Elijah, the great prophet who has traveled the length of Israel and spoken the word of the Lord directly to Israel’s king, is now about to take the longest journey of all. Somehow he knows that his time has come. His disciple Elisha knows too, but they do not speak of it. Instead, Elijah turns to Elisha and says, “Stay here; for the Lord has sent me as far as Bethel.”
Elisha will hear none of it. He vows, “As the Lord lives, and as you yourself live, I will not leave you.” So they go down to Bethel together, with the unspoken reality of impending death accompanying them.
When they reach Bethel, the prophets of that city can see the reality that follows Elijah like a shadow. They take Elisha aside and ask if he knows. He replies, “Yes, I know; keep silent.” The reality of what lies ahead may be inescapable, but let it remain unnamed. Some realities seem too large and too powerful to be named.
As Elijah heads out for Jericho, he again asks Elisha not to go with him, and again the disciple vows that he will not leave the master. The prophets of Jericho ask, “Do you know that today the Lord will take your master away from you?”
Does Elisha know? Does one know when one’s heart is breaking? If only he could forget for just a moment! “Yes, I know,” he replies, “but be silent.”
Perhaps Elijah wants to spare his young disciple the pain of good-bye. Or perhaps Elijah wants to spare himself. Again Elijah says, “Elisha, stay here,” and again, in what has become a familiar dance between the two, Elisha vows not to leave Elijah.
When they reach the Jordan there are more prophets, but they do not take Elisha aside. Instead they keep their distance, perhaps seeing that there is nothing more to be said. When the two men reach the banks of the Jordan, Elijah takes his mantle, rolls it up like a towel and snaps it at the water. The water parts so that they can cross to the other side. There they find themselves alone, and Elijah says, “Tell me what I may do for you, before I am taken from you.”
Elisha must have been tossed into a whirlwind of possible responses: “What do I need? I need to know how I can carry on. I need to know how I can be a prophet, when everything I know I learned from you and you are about to leave. I need to know how to be a leader, because all I know is how to follow. I need to know what to say when people turn to listen to the prophet of the Lord . . . and they mean me! I need you to stay.”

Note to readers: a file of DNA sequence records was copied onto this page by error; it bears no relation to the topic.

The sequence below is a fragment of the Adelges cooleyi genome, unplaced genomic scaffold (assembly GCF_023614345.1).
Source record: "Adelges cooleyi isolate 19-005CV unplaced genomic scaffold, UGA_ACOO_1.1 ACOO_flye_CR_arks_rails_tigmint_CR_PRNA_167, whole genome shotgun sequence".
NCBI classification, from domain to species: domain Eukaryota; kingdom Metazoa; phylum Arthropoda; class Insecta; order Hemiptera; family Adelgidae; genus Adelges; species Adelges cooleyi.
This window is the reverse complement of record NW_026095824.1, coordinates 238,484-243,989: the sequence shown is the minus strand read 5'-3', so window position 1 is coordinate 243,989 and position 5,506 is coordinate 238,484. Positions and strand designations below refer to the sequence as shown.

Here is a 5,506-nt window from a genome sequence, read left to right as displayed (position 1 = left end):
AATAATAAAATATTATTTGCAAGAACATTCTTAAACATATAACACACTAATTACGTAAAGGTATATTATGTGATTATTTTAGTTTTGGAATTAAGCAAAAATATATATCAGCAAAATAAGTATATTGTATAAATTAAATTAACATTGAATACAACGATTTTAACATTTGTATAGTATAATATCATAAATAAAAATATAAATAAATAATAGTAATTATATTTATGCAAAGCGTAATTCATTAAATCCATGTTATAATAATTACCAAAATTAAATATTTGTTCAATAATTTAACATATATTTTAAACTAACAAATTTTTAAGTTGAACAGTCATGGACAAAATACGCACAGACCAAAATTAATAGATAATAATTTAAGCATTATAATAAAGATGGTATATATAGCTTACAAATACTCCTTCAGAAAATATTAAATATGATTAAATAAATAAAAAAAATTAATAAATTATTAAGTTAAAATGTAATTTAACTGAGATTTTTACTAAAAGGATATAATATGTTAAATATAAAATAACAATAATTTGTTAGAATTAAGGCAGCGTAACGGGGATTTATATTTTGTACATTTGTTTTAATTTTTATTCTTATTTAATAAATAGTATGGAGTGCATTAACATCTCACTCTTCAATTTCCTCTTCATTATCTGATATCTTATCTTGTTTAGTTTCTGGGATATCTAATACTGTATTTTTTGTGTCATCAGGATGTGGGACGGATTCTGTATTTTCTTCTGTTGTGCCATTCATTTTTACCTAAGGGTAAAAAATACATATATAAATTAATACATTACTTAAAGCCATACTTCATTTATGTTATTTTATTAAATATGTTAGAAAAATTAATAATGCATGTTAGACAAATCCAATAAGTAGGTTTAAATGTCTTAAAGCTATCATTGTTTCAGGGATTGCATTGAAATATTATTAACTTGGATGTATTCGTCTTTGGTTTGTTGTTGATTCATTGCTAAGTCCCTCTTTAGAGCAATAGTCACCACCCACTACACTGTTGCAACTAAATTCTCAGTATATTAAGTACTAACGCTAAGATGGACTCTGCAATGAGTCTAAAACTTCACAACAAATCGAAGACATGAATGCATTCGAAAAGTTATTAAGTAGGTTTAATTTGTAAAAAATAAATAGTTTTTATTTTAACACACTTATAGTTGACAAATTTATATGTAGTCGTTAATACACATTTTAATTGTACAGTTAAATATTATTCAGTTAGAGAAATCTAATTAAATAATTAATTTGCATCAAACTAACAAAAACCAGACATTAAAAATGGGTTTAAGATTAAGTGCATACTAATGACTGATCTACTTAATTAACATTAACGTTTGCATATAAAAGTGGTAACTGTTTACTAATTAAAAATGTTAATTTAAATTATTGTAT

What Elisha ends up saying is, “Please leave me a double dose of your spirit.” Elisha assumes that he is half the man Elijah is and that he will need twice his master’s spirit just to break even.
Then Elijah says a curious thing: “If you see me as I am being taken from you, it will be granted you; if not it will not.” What could he possibly mean by that? It is only later that Elisha will know.
As they continue to walk and talk together, a chariot of fire and horses of fire separates the two men. Then a whirlwind gathers up Elijah and lifts him like a child being thrown in the air by his father. Elisha, protecting his eyes from the churning sand, shouts into the wind, “Father, father! The chariots of Israel and its horseman.” When he can no longer see Elijah and the wind has stilled to a whisper, Elisha tears his shirt in two in the traditional expression of grief.
Elijah had said that if Elisha saw him go he would inherit his spirit in double measure. Now it is clear why that was essential. If Elisha had not seen this, he would still be looking for Elijah, and thinking of him as living. Seeing Elijah leave was like seeing the dead body of a loved one—it helped bring home the reality. Seeing the master go made it clear that now it was up to Elisha. The spirit he so admired in another now resided in him.
When I was in my late 20s I was installed as senior minister of First Congregational Church in Burlington, Vermont. My mother came up for the service alone because my father had died a few weeks before. He had been scheduled to preach the sermon at the service. My father had always been the towering presence in my life. Even though I chafed at the suggestion that I had gone into the ministry “to follow in my father’s footsteps,” I knew that they were large footsteps and wondered if I would be able to live up to the standard of faithfulness and effectiveness he had embodied.
My mother brought me one of my father’s pulpit gowns, thinking I might want to wear it for the service. I loved my father and missed him dearly, but I hesitated to wear his robe. I was sure it wouldn’t fit or that somehow I was not yet fit to wear it. I felt like the understudy called to center stage before all the lines are learned.
Nevertheless, I tried on the gown. The sleeves were too long, as was the gown—I had to lift up the hem to walk because otherwise I would have fallen on my face. But in other ways it felt right, as perhaps my mother had known all along. It was my way of seeing my father go and realizing that his spirit had been granted to me, perhaps even in double measure.